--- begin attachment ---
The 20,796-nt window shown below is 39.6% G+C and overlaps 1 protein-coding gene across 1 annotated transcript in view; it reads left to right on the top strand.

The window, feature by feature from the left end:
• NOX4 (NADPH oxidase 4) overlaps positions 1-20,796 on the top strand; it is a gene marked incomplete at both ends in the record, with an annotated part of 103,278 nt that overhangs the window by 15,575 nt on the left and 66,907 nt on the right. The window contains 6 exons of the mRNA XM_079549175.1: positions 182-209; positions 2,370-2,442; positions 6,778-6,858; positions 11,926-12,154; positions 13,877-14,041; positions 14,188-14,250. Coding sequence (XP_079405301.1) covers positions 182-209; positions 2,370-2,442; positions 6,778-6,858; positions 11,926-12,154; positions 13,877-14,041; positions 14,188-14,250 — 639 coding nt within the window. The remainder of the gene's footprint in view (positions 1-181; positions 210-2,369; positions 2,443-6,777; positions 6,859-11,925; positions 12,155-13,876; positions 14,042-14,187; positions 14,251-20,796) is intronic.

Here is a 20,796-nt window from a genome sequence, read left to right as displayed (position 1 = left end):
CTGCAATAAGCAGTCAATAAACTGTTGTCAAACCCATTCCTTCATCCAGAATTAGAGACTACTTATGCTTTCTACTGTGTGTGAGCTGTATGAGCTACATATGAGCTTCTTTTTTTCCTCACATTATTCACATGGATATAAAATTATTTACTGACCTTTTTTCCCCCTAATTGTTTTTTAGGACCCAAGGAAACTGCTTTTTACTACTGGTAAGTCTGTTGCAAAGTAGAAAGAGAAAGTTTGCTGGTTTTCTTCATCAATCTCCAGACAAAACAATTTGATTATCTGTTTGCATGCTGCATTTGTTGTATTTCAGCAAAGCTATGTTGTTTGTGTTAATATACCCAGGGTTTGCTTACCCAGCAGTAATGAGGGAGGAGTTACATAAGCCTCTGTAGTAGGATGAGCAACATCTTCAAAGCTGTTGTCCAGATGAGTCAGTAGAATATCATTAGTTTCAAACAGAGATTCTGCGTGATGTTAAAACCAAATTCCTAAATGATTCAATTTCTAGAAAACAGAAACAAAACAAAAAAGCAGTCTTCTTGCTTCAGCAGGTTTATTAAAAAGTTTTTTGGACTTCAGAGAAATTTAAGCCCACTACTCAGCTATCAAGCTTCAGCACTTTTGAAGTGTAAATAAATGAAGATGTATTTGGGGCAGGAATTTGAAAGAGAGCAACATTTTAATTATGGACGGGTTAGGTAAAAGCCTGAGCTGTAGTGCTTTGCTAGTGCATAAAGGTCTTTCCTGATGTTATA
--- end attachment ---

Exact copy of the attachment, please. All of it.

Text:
The 20,796-nt window shown below is 39.6% G+C and overlaps 1 protein-coding gene across 1 annotated transcript in view; it reads left to right on the top strand.

The window, feature by feature from the left end:
• NOX4 (NADPH oxidase 4) overlaps positions 1-20,796 on the top strand; it is a gene marked incomplete at both ends in the record, with an annotated part of 103,278 nt that overhangs the window by 15,575 nt on the left and 66,907 nt on the right. The window contains 6 exons of the mRNA XM_079549175.1: positions 182-209; positions 2,370-2,442; positions 6,778-6,858; positions 11,926-12,154; positions 13,877-14,041; positions 14,188-14,250. Coding sequence (XP_079405301.1) covers positions 182-209; positions 2,370-2,442; positions 6,778-6,858; positions 11,926-12,154; positions 13,877-14,041; positions 14,188-14,250 — 639 coding nt within the window. The remainder of the gene's footprint in view (positions 1-181; positions 210-2,369; positions 2,443-6,777; positions 6,859-11,925; positions 12,155-13,876; positions 14,042-14,187; positions 14,251-20,796) is intronic.

Here is a 20,796-nt window from a genome sequence, read left to right as displayed (position 1 = left end):
CTGCAATAAGCAGTCAATAAACTGTTGTCAAACCCATTCCTTCATCCAGAATTAGAGACTACTTATGCTTTCTACTGTGTGTGAGCTGTATGAGCTACATATGAGCTTCTTTTTTTCCTCACATTATTCACATGGATATAAAATTATTTACTGACCTTTTTTCCCCCTAATTGTTTTTTAGGACCCAAGGAAACTGCTTTTTACTACTGGTAAGTCTGTTGCAAAGTAGAAAGAGAAAGTTTGCTGGTTTTCTTCATCAATCTCCAGACAAAACAATTTGATTATCTGTTTGCATGCTGCATTTGTTGTATTTCAGCAAAGCTATGTTGTTTGTGTTAATATACCCAGGGTTTGCTTACCCAGCAGTAATGAGGGAGGAGTTACATAAGCCTCTGTAGTAGGATGAGCAACATCTTCAAAGCTGTTGTCCAGATGAGTCAGTAGAATATCATTAGTTTCAAACAGAGATTCTGCGTGATGTTAAAACCAAATTCCTAAATGATTCAATTTCTAGAAAACAGAAACAAAACAAAAAAGCAGTCTTCTTGCTTCAGCAGGTTTATTAAAAAGTTTTTTGGACTTCAGAGAAATTTAAGCCCACTACTCAGCTATCAAGCTTCAGCACTTTTGAAGTGTAAATAAATGAAGATGTATTTGGGGCAGGAATTTGAAAGAGAGCAACATTTTAATTATGGACGGGTTAGGTAAAAGCCTGAGCTGTAGTGCTTTGCTAGTGCATAAAGGTCTTTCCTGATGTTATA